AO: What are the categories and types of volunteering, and is it determined by certain ages?

HN: There is a category of youth from 16-to 28-years-old, then a category of specialised volunteers from 27 years and above, then a category of expert volunteers starting from 35 years.

 We have volunteers who are 80-years-old who offer their experience and contributions, and they have a very important imprint in UN projects.

There is also an important type of volunteering, especially in our new era, which is online volunteering.

 This type was present even before the Corona pandemic, but the pandemic confirmed and established its importance.

One of the advantages of volunteer work via the internet or remotely is that it is convenient to specific tasks like data collection, translation and specific research tasks.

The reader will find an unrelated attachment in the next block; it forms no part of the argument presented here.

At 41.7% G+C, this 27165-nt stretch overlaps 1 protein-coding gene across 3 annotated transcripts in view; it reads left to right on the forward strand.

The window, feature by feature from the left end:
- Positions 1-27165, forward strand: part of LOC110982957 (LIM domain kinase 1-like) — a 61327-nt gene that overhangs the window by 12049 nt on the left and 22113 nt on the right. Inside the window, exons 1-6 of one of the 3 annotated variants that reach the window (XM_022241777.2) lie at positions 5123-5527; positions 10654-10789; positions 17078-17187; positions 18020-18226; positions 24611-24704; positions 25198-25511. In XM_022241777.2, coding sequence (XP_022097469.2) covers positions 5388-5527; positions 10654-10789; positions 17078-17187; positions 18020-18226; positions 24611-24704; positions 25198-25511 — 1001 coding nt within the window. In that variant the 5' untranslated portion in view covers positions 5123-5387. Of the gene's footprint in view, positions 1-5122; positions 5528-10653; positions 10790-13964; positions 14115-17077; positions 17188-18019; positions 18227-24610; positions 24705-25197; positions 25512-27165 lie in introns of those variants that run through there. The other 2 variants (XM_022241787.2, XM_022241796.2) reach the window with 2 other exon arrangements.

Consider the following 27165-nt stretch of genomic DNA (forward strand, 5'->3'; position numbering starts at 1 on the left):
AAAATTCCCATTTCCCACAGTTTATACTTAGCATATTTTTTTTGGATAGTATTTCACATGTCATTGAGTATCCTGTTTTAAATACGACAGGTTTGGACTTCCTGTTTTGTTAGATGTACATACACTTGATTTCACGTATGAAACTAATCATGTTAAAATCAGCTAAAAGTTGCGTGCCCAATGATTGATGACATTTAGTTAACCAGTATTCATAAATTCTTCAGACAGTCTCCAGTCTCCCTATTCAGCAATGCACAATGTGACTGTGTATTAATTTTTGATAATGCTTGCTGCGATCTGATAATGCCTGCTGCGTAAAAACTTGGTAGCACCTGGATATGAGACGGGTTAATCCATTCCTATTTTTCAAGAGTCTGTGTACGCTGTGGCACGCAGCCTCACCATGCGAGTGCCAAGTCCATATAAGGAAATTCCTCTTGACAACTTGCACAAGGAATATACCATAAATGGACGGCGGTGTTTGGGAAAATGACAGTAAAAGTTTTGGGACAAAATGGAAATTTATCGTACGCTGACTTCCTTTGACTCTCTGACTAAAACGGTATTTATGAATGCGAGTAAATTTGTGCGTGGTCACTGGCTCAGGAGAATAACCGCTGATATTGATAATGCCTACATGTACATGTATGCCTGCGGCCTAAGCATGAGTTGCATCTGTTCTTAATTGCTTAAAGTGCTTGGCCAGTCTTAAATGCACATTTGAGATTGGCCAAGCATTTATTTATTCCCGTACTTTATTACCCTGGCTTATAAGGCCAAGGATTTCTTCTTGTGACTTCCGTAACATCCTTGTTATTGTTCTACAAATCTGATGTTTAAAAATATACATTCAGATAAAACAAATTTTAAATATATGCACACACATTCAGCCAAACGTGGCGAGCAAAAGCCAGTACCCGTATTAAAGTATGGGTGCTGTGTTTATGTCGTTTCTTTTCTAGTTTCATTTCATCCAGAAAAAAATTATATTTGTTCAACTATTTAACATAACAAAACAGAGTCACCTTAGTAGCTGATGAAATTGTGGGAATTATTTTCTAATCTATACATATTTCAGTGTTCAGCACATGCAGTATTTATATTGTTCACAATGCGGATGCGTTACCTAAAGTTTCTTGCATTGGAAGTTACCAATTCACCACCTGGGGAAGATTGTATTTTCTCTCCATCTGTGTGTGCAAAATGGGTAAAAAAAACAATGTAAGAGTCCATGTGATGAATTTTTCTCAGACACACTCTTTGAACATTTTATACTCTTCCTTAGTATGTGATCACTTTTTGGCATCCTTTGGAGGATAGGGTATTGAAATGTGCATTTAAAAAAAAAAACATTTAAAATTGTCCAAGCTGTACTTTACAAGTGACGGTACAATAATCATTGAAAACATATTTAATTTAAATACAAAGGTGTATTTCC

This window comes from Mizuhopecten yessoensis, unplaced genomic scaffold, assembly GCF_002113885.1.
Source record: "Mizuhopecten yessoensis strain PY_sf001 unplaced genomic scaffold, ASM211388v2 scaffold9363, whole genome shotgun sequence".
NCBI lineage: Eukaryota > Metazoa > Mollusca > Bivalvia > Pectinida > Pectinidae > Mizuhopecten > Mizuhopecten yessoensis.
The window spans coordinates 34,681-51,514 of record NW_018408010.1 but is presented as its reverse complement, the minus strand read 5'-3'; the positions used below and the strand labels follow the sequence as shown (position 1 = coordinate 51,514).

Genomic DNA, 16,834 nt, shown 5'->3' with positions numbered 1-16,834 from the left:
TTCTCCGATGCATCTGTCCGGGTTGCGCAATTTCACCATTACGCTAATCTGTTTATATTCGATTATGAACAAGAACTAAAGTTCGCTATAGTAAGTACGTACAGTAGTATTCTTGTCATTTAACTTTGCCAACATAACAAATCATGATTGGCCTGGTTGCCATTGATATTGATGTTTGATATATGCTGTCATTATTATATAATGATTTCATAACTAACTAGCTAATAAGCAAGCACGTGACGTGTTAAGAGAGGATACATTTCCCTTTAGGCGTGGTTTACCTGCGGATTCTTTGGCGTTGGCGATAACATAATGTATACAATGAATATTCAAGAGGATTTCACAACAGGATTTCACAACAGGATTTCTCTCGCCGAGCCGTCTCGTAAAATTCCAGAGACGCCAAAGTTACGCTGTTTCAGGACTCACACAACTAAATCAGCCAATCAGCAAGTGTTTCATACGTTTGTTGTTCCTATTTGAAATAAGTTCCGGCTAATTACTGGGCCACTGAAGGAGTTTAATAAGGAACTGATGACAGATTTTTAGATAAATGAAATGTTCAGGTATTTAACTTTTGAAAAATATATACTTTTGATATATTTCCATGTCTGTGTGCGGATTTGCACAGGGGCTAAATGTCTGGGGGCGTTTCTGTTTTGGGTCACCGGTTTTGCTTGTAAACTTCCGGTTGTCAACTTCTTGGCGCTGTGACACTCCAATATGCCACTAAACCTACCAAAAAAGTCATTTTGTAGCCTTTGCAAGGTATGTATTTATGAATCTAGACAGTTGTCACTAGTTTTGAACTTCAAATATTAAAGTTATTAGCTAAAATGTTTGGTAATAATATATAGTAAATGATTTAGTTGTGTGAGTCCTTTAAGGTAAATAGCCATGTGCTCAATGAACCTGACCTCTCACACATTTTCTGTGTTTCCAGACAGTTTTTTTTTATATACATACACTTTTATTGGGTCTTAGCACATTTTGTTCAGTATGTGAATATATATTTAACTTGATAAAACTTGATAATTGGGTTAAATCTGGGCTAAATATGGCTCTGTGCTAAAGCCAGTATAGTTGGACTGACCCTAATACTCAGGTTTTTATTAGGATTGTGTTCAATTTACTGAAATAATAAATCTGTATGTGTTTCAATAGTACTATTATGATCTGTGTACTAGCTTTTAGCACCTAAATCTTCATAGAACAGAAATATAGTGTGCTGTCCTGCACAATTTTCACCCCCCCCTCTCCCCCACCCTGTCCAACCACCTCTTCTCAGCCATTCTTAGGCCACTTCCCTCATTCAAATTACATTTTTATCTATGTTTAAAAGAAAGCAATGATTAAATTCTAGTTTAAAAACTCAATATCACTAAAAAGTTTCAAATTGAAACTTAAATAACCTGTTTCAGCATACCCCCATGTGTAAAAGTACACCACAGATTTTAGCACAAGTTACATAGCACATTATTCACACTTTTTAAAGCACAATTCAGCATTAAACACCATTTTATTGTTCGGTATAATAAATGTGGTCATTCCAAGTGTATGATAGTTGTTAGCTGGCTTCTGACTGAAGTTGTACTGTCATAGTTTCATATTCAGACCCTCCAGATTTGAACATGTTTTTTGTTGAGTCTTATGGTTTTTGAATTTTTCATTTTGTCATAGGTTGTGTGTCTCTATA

AO: Is volunteering well-established in the Egyptian culture? And what are the challenges in this field?

HN: Doing well is rooted in our culture and our personalities, and we do not find it difficult to convince people of its importance and usefulness. On the contrary, we always find interest and dedication from people.

Perhaps the problem in Egypt is that volunteering proceeds spontaneously, so we just need to organise and find different policies and platforms that allow organisations to reach volunteers and vice versa.

The existence of organisational policies will allow for finding a solution to big problems such as the lack of databases or data for volunteering in Egypt, and this thereby causes difficulty of conducting related research and studies.